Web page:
Childbirth – an ideological political party
Fourth in a series
PREVIOUS columns in this series were devoted to the ups and downs of Partido Demokratiko Pilipino-Lakas ng Bayan (PDP-Laban) from her traumatic birth during the dark days of martial law, midwife by Aquilino “Nene” Pimentel; its maturation under the coalition government of former President Cory Aquino; at his break after the Liberal-PDP-Laban coalition debacle of 1992; the renewal, relapse and split of the tutelage of the former mayor Jejomar âJojoâ Binay; and the reconquest of the party by the young Pimentel, in the footsteps of Rodrigo “the Deegong” Duterte to the Philippine presidency.
The latter marked its climax and the complete takeover of the party once ideologically ruled by mainstream politics, culminating in the split last month between the factions of President Rodrigo Duterte with Secretary Alfonso Cusi on one side and Senators Aquilino ” Koko “Pimientel 3rd and Emmanuel” Manny “Pacquiao on the other. It should be remembered that the latter group expelled Cusi from his leadership position at PDP-Laban and the instant retaliation that followed by expelling Pacquiao from the party presidency. Both sides displayed cartoonish, slapstick, and childish demeanor worthy of clumsy Keystone Cops classics. The Deegong now owns the party and will do what they want with it.
Many of the original founding members anticipated this possibility after mainstream politicians were allowed in earlier. In the late 1990s, Rey Teves, my political twin, and I reluctantly left Nene Pimentel’s political biosphere, but with her assent and blessings. He was now a respected senator and at one time President of the Senate. Rey Teves focused on Mindanao-based Tacdrup and Kusog Mindanao as well as other non-governmental organizations. After my stint at Harvard, I took another sabbatical to work on rebuilding my finances in the dog-eat-dog business world, particularly in government power contracts, real estate and the markets. financial.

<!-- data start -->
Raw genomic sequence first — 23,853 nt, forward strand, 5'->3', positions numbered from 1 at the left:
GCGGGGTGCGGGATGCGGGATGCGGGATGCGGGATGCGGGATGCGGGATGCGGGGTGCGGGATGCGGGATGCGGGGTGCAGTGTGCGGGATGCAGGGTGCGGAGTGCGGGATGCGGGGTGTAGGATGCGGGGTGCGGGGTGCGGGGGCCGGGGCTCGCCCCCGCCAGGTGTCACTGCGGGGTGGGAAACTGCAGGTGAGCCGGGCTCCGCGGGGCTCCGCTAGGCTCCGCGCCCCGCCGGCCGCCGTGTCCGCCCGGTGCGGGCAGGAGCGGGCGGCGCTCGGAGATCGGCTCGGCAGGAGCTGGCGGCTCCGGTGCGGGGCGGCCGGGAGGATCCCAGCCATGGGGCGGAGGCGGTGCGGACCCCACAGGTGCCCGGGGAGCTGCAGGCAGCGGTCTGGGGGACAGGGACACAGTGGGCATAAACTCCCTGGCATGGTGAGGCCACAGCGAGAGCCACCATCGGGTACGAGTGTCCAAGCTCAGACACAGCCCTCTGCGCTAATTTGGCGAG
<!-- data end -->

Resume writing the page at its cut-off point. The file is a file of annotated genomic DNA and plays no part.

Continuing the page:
Political struggle – our background
But the call of political technocracy was overwhelming, and we were drawn to the unfinished confrontations that we were a part of even before the years of martial law. Political efforts were inexorably woven into our daily life. It’s part of our DNA. We were captives of our own historicity.
As a reminder, as part of our nostalgic baggage, our serious political initiation began with an almost forgotten man in Philippine politics, Raul Manglapus, our original mentor who took us into the Christian Social Movement (CSM).
âRaul Manglapus was one of the leading political figures of the 1960s who was elected to the Senate at the age of 42. He was a new face on the political scene and endowed with genius, making him attractive to children of the time. He made sense that we rushed to his side when he ran for the Philippine presidency. It was also a first hard lesson for us young idealists that we were not up to the traditional organized political machine which pushed his opponent, Ferdinand Marcos, to Power.
âRaul’s role in our understanding and appreciation of the principles of Christian Democracy has been made no less compelling by our exposure to the Konrad-Adenauer Foundation (KAS) seminars and leadership training. Our association with this German foundation has been fruitful and strengthened over the years by a warm friendship with its country representatives interrupted only during the years of martial law. “